Tackling the price of textbooks

Community colleges continue to explore ways to reduce the price of textbooks for students, from relying more on technology to setting flat rates on required course material.

Last year, less than half of Onondaga Community College’s students were able to buy their textbooks. For a full-time student, the cost of textbooks was, on average, $615 a semester.

Now, the New York college and Barnes & Noble College (BNC), the operator of OCC’s campus bookstore, are cutting costs with the Box of Books program. It will provide students with flat-rate, predictable pricing for textbooks. Students also have access to an affordable Chromebook to “level the playing field,” according to an OCC press release.

Beginning with the fall 2019 semester, students will have access to all their required course material for a flat rate based on their registered credit hours. Students taking five courses, or 15 credit hours, will save an average of nearly $300 per semester. Printed textbooks, eBooks and access codes to interactive materials are all included in the package.

“Students regularly tell us their OCC education is a tremendous value, but the added cost of textbooks, the online access codes and a computer is standing in their way,” said OCC President Casey Crabill. “This partnership is the first-of-its-kind program with a public institution and a first step towards addressing a nationwide barrier to college completion and student success.”

Onondaga Community College is the first public college in the nation to join the Barnes and Noble program.

Expanding OER

In Texas, Panola College students working toward an academic associate degree could save more than $1,000 beginning this fall as a result of an effort to use open education resources (OER) instead of traditional textbooks.

“Since I’ve been working in higher education, students have complained about the cost of textbooks. We made the decision to do something to help our students,” said Billy “Bubba” Adams, vice president of instruction.

According to the Texas Higher Education Coordinating Board, 65 percent of students surveyed in a federal study said they did not purchase a textbook because it was too expensive, but 94 percent of those students were worried that their grades would suffer as a result.

From left: Panola College’s Sherlynn Hall, Natalie Oswalt and Billy “Bubba” Adams review courses at the college offered with open education resources. (Photo: Panola)

The Panola Faculty Association generated a timeline to transfer to OER most of the basic courses that form the foundation for a university bachelor’s degree. With this new program in place for the fall, the only basic courses that will not be initially available using OER content are Texas government and some science courses.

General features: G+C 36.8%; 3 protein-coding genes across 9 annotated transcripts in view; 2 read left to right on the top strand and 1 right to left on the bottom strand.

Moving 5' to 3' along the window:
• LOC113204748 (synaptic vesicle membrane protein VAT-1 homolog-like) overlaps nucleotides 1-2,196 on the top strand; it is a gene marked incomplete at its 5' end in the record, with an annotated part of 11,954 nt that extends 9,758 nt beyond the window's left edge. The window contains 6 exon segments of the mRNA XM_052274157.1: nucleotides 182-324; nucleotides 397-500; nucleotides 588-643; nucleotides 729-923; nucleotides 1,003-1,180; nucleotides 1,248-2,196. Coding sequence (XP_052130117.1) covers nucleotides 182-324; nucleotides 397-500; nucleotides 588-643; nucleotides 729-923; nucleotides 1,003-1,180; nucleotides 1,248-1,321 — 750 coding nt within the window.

“Of the 42 semester hours in the academic core curriculum, our students will be able to earn 31 hours with OER beginning this fall,” said Natalie Oswalt, dean of arts, sciences and technology. “They will be able to earn 74 percent of their core coursework with OER. Math courses may continue to require online lab access, but within the new system, this cost cannot exceed $25.”

Students coming to Panola to complete the basic courses in the core curriculum will be able to complete 10 of those classes with OER, saving them at least $1,000 in textbook costs, Oswalt said.

Other OER efforts

Meanwhile, the Colorado Community College System (CCCS) in March announced it received $163,000 in grant funding from the Colorado Commission on Higher Education for OER projects. The funding is made up of six institutional grants, one small group grant, and two travel fund grants.

Grantees will expand OER usage at their institutions. Community College of Denver, for example, will develop open educational resources for four new classes, and Front Range Community College will adopt OER use in English composition courses.

“The growing use of OER for both online and face-to-face learning improves our ability to reduce one of the greatest financial barriers to higher education,” CCCS Chancellor Joe Garcia said.

Editor’s note: Parts of this article come from the AACC 21st-Century Center.

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